Successful Sellers Target Frugal Buyers


CHICAGO – In post-recession America, lube packagers and marketers may face a flat-lining economy, lower vehicle replacement rates, fewer miles driven and frugal consumers changing their own oil, NPD Group projects.

As we emerge from the recession, consumer behavior is changing, David Portalatin, executive director of industry analysis for NPD Automotive in Houston, told the Petroleum Packaging Council Fall Meeting here on Monday.

Consumer confidence is important; it reflects future behavior, said Portalatin, and consumers are pessimistic about the economy. But, he added, I think consumers know when things are getting better. Spending often returns slightly ahead of income.

NPD tracks sales and consumer behavior data in numerous industry segments. Its automotive aftermarket information is based on detailed sales data from 18,000 U.S. auto parts stores.

Most consumer spending categories declined from 2008 to 2009, Portalatin said, except the automotive aftermarket, which rose 4 percent. The latest NPD data, from the second quarter of 2010, show that a turnaround is continuing, but NPD sees mixed signals. The economy may be flat-lining, he said.

For the 12 months through April 2010, the auto parts channel rebounded. In unit volumes, motor oil quart sales rose 4.4 percent over the previous year, greases and other lubes were up 4.3 percent, performance chemicals climbed 5 percent, and antifreeze/coolants jumped 8 percent.

Only 11.8 million new vehicles were sold in the U.S. in the year ending April 30, 2010, compared to nearly 17 million in 2005. Twelve million may be the new normal, said Portalatin. NPD research shows vehicle populations will age in coming years. Nineteen percent of consumers tell NPD they will do more repairs themselves, and fully 30 percent say theyll do more to maintain their vehicles.

The average age of a passenger car in the United States today is 10.2 years, Portalatin continued. Today, consumers are spending on 11 to 14-year-old cars to keep them running, a trend that is driving automotive aftermarket growth.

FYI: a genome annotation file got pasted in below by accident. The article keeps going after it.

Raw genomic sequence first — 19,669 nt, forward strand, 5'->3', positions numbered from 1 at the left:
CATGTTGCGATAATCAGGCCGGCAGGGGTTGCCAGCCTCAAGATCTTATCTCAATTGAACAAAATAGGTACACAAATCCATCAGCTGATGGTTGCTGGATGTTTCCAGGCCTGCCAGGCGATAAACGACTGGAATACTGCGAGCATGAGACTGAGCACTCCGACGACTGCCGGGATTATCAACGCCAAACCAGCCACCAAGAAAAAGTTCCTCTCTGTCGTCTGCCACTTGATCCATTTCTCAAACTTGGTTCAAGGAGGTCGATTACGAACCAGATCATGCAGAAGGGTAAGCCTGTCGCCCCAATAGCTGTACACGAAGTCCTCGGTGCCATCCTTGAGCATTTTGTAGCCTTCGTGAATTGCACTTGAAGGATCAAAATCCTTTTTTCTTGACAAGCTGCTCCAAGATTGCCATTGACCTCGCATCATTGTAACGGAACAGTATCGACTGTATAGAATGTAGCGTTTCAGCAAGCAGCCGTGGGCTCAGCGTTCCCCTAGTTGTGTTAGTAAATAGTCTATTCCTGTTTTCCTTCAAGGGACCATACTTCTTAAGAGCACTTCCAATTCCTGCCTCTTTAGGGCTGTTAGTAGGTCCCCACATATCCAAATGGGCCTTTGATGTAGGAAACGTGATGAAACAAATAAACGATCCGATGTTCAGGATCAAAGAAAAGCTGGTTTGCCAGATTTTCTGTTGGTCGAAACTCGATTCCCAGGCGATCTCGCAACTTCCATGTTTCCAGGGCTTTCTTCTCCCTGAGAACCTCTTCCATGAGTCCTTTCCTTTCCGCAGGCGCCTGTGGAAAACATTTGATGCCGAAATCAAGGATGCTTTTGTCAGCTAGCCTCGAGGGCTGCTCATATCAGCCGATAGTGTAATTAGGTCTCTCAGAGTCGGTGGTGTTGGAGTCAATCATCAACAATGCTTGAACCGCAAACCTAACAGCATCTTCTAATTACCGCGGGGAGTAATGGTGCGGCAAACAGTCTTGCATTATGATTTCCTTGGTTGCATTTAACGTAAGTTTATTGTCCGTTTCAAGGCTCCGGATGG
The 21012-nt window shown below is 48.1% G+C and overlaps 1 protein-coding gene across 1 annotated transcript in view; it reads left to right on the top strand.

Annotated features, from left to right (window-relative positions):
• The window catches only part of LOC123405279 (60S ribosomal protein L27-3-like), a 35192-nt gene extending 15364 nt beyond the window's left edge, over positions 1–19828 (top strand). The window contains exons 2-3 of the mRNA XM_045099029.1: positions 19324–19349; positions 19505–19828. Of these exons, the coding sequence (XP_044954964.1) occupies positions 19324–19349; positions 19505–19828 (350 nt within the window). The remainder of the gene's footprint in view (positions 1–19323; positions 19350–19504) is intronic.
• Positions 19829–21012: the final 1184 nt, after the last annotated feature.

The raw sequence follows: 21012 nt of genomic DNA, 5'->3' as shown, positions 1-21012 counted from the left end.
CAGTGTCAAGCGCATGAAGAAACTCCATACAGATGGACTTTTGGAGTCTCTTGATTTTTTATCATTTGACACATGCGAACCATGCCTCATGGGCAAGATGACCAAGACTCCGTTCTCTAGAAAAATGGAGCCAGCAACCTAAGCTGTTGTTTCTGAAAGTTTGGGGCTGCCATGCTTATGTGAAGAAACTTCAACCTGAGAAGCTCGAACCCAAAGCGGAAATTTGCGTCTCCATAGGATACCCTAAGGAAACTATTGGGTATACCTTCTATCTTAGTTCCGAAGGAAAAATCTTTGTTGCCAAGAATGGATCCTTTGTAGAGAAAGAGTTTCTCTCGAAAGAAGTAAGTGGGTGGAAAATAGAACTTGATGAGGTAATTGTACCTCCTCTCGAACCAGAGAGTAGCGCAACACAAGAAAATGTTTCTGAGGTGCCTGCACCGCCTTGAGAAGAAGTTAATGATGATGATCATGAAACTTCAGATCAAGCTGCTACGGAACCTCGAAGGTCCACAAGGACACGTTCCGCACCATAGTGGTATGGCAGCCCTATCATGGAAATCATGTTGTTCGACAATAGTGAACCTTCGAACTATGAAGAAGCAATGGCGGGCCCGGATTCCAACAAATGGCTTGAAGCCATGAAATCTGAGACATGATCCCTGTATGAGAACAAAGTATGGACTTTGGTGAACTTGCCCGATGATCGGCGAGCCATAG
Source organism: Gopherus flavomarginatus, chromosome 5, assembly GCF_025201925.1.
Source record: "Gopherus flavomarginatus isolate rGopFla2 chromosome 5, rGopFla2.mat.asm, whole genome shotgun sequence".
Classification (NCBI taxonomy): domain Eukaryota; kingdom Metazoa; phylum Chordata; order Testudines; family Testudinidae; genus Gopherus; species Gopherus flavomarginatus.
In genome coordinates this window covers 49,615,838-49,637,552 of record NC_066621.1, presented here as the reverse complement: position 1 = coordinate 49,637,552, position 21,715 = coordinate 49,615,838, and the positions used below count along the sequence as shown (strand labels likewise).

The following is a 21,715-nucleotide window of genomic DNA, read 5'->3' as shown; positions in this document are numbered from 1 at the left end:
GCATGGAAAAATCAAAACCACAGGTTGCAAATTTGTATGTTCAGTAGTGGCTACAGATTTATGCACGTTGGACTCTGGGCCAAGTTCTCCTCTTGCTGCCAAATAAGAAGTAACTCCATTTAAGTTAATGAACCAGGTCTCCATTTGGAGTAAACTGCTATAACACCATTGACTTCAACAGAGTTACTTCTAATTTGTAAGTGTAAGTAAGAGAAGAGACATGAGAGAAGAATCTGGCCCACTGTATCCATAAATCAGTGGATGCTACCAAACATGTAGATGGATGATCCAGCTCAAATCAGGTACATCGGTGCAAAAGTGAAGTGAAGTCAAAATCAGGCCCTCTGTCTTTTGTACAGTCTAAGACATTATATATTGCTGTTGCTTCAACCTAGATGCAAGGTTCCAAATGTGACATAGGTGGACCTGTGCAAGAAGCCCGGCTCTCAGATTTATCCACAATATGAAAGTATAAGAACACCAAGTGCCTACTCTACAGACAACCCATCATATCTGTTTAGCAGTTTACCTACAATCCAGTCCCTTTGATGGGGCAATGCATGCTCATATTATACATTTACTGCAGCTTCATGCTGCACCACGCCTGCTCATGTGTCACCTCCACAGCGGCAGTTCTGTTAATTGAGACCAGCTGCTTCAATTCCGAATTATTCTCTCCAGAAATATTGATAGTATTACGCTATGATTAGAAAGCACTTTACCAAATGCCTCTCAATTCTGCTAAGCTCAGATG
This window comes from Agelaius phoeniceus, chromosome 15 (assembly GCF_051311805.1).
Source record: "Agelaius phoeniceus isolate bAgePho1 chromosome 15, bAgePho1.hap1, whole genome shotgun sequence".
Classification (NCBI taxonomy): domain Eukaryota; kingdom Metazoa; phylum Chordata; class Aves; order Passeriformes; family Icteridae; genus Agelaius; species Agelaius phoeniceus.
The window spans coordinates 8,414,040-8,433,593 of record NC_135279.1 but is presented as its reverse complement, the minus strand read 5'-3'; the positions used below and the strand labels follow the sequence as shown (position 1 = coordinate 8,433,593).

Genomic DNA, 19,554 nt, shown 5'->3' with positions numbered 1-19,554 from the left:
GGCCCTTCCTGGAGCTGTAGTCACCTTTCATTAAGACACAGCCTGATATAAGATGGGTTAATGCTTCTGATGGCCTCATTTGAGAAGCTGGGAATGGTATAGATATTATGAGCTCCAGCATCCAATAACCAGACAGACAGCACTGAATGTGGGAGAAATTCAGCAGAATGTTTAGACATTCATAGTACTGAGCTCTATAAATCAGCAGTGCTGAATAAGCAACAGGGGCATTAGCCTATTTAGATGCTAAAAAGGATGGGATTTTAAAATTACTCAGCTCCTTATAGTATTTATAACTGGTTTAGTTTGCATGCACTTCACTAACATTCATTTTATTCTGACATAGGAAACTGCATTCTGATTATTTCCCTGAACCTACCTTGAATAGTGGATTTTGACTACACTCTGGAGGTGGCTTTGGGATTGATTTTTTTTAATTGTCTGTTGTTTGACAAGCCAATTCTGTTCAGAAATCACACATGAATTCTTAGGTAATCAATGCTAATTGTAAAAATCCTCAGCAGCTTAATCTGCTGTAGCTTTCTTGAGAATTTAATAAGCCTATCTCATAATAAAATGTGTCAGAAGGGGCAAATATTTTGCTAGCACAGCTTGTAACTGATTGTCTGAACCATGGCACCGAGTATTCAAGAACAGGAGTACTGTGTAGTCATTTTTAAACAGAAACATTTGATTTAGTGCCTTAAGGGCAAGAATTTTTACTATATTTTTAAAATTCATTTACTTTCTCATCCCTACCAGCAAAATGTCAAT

At the same time, a recovery to prerecession levels of miles driven is in doubt. At $3 per gallon for gasoline, people drive less. Its a threshold for behavior change, he said. After the 1979 recession, it took 41 months for miles driven to return to prerecession levels. In the current recession, miles driven are not coming back.

Today, were not adding more cars, and theyre not driving more miles. And one reason people are driving less, the analyst said, is job-related. Some people are driving less because they are working less. Unemployment is suppressing driving patterns.

Signs of recovery exist, but consumers arent out of trouble yet, Portalatin continued. Spending gains today are needs-driven. Gains in the automotive aftermarket segment are spurred by pent-up demand after a year of deferral.

The recent recession, Portalatin concluded, could result in a new frugality. And the population is changing and growing. Todays 16 to 30 year olds, numbering 75 to 80 million, are the largest-ever generation of drivers to hit the road. They are needs-focused, influenced by frugality, and attracted to innovations that are functional. Pay attention to consumers and youll know whats going to happen.

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